Chemical Science 02/2011; 2(2-2):256-260. DOI:10.1039/C0SC00503G · 8.60 Impact Factor
  • Jeffery T Davis, Oluyomi Okunola, Roberto Quesada
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    ABSTRACT: Anions cannot diffuse passively through biological membranes and membrane-bound proteins mainly govern the transmembrane movement of these charged species. The use of synthetic compounds that are able to facilitate the transmembrane transport of anions is a fascinating and burgeoning topic. The study of facilitated anion transport across lipid bilayers is an emerging field in supramolecular and bioorganic chemistry. In this critical review we describe the recent research progress in this area, focusing on literature published during the years 2007-2009. An overview of the assays that are used in the transmembrane transport of anions is also included (158 references).
    Chemical Society Reviews 10/2010; 39(10):3843-62. DOI:10.1039/b926164h · 30.43 Impact Factor
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    ABSTRACT: Easy-to-make tripodal tris-thiourea receptors based upon tris(2-aminoethyl)amine are capable of chloride/bicarbonate transport and as such represent a new class of bicarbonate transport agent.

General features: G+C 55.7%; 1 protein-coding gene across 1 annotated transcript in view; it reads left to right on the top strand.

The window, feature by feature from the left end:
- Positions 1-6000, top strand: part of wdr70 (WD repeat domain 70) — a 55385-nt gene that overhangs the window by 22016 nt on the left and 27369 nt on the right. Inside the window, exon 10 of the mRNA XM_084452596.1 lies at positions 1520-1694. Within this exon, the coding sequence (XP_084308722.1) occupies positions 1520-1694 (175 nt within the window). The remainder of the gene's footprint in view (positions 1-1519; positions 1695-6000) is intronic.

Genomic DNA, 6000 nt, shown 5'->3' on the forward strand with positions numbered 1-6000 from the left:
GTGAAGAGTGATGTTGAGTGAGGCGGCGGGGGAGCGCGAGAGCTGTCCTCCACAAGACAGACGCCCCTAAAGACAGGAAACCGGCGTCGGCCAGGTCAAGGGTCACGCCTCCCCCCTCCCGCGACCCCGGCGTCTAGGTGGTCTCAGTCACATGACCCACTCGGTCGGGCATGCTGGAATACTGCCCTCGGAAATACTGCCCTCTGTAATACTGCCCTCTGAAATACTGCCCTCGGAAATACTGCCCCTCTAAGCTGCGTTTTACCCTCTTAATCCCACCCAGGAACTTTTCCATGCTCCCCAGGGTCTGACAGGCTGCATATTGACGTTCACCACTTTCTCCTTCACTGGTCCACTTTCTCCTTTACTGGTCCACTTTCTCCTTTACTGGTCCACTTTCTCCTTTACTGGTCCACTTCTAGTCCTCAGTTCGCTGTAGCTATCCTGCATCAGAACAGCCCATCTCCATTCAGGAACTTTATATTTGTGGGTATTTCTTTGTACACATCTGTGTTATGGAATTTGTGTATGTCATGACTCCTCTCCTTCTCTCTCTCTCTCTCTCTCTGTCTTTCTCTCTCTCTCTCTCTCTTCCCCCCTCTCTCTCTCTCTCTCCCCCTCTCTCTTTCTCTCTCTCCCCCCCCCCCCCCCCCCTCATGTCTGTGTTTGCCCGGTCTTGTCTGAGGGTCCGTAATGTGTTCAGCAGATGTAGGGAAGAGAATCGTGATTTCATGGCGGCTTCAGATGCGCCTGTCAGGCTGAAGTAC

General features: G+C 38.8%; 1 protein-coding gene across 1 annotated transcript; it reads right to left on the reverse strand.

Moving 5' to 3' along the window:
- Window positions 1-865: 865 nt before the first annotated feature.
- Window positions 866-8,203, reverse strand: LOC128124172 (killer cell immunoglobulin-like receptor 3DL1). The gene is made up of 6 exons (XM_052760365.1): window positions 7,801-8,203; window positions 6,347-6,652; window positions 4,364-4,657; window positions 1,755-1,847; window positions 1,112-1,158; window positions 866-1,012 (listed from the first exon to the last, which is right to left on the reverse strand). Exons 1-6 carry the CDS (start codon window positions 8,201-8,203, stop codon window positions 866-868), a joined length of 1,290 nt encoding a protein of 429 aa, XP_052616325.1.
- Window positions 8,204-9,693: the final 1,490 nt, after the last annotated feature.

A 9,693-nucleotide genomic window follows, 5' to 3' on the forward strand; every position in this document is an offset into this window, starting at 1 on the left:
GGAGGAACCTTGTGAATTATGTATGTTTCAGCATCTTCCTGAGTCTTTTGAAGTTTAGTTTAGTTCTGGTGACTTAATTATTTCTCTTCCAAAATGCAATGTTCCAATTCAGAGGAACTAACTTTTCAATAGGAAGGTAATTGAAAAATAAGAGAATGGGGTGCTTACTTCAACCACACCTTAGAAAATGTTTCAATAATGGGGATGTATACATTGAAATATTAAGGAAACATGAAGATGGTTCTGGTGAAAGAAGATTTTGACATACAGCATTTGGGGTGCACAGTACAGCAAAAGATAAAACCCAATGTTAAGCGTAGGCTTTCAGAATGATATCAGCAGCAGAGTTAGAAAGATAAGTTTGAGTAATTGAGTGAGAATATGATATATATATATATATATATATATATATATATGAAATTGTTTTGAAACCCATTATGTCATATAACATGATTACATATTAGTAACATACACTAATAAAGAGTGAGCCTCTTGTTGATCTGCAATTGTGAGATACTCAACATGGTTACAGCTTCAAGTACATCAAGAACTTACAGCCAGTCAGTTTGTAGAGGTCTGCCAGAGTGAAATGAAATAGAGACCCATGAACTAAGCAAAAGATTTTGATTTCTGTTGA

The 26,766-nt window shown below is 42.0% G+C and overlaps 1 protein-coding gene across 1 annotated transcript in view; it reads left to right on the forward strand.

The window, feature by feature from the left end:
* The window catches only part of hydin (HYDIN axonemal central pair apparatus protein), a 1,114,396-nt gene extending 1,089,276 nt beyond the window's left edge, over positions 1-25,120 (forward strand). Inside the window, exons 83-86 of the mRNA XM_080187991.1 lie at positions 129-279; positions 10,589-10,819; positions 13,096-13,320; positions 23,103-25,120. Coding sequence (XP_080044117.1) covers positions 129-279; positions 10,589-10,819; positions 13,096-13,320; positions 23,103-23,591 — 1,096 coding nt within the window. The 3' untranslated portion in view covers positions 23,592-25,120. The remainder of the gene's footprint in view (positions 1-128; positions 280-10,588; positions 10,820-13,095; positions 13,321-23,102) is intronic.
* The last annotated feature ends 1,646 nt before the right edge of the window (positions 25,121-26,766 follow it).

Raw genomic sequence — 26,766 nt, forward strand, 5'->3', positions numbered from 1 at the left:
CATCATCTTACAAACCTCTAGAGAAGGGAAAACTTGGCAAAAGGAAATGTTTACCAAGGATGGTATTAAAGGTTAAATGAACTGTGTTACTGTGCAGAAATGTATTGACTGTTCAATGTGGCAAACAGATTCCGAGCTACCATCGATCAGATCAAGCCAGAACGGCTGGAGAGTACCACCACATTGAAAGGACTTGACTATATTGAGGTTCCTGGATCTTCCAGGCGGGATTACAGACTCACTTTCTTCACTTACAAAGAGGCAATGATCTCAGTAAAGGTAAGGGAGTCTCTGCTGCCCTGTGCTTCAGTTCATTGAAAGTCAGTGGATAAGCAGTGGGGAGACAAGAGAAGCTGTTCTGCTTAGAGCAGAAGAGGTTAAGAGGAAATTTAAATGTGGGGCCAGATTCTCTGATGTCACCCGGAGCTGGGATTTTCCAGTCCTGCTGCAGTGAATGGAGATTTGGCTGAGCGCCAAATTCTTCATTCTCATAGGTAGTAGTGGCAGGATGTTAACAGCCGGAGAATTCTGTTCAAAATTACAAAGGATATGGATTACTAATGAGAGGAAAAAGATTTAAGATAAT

Chemical Communications 09/2010; 46(34):6252-4. DOI:10.1039/c0cc01684e · 6.72 Impact Factor
  • Jeffery T Davis
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    ABSTRACT: A systematic study that combines both theory and experiment now provides direct evidence for the existence of anion-pi interactions in compounds that facilitate the transport of anions across phospholipid membranes. This study offers new insight into the factors that affect the strength, selectivity and functional relevance of anion-pi interactions.
    Nature Chemistry 07/2010; 2(7):516-7. DOI:10.1038/nchem.723 · 23.30 Impact Factor
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    ABSTRACT: The sphingolipid, ceramide 1, facilitates transport of Cl(-) and HCO(3)(-) anions across lipid bilayers under conditions where large transmembrane pores are not formed. Ceramide's 1,3-diol unit is essential for both binding and transporting these anions.
    Chemical Communications 06/2010; 46(22):3950-2. DOI:10.1039/c0cc00493f · 6.72 Impact Factor
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    ABSTRACT: ChemInform is a weekly Abstracting Service, delivering concise information at a glance that was extracted from about 100 leading journals. To access a ChemInform Abstract of an article which was published elsewhere, please select a “Full Text” option. The original article is trackable via the “References” option.
    ChemInform 04/2010; 33(17). DOI:10.1002/chin.200217061
  • [Show abstract] [Hide abstract]